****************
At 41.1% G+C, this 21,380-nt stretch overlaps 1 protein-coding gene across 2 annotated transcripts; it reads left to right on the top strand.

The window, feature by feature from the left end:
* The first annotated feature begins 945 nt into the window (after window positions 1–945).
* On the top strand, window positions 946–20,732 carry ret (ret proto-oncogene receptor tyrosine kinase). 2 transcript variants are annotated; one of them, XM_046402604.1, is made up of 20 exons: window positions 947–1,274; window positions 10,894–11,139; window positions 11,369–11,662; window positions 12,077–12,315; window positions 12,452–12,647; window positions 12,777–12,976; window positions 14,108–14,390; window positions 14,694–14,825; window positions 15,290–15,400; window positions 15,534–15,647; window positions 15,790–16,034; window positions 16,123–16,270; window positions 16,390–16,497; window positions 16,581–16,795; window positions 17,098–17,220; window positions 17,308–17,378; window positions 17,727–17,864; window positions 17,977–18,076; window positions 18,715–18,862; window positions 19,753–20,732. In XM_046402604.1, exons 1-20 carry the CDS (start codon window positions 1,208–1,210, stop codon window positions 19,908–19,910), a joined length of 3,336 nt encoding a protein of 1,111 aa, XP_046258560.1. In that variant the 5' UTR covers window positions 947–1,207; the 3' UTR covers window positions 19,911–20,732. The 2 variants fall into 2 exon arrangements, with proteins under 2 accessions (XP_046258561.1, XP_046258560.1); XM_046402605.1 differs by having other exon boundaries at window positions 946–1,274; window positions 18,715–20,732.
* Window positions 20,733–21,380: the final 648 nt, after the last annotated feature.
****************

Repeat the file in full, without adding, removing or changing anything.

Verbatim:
At 41.1% G+C, this 21,380-nt stretch overlaps 1 protein-coding gene across 2 annotated transcripts; it reads left to right on the top strand.

The window, feature by feature from the left end:
* The first annotated feature begins 945 nt into the window (after window positions 1–945).
* On the top strand, window positions 946–20,732 carry ret (ret proto-oncogene receptor tyrosine kinase). 2 transcript variants are annotated; one of them, XM_046402604.1, is made up of 20 exons: window positions 947–1,274; window positions 10,894–11,139; window positions 11,369–11,662; window positions 12,077–12,315; window positions 12,452–12,647; window positions 12,777–12,976; window positions 14,108–14,390; window positions 14,694–14,825; window positions 15,290–15,400; window positions 15,534–15,647; window positions 15,790–16,034; window positions 16,123–16,270; window positions 16,390–16,497; window positions 16,581–16,795; window positions 17,098–17,220; window positions 17,308–17,378; window positions 17,727–17,864; window positions 17,977–18,076; window positions 18,715–18,862; window positions 19,753–20,732. In XM_046402604.1, exons 1-20 carry the CDS (start codon window positions 1,208–1,210, stop codon window positions 19,908–19,910), a joined length of 3,336 nt encoding a protein of 1,111 aa, XP_046258560.1. In that variant the 5' UTR covers window positions 947–1,207; the 3' UTR covers window positions 19,911–20,732. The 2 variants fall into 2 exon arrangements, with proteins under 2 accessions (XP_046258561.1, XP_046258560.1); XM_046402605.1 differs by having other exon boundaries at window positions 946–1,274; window positions 18,715–20,732.
* Window positions 20,733–21,380: the final 648 nt, after the last annotated feature.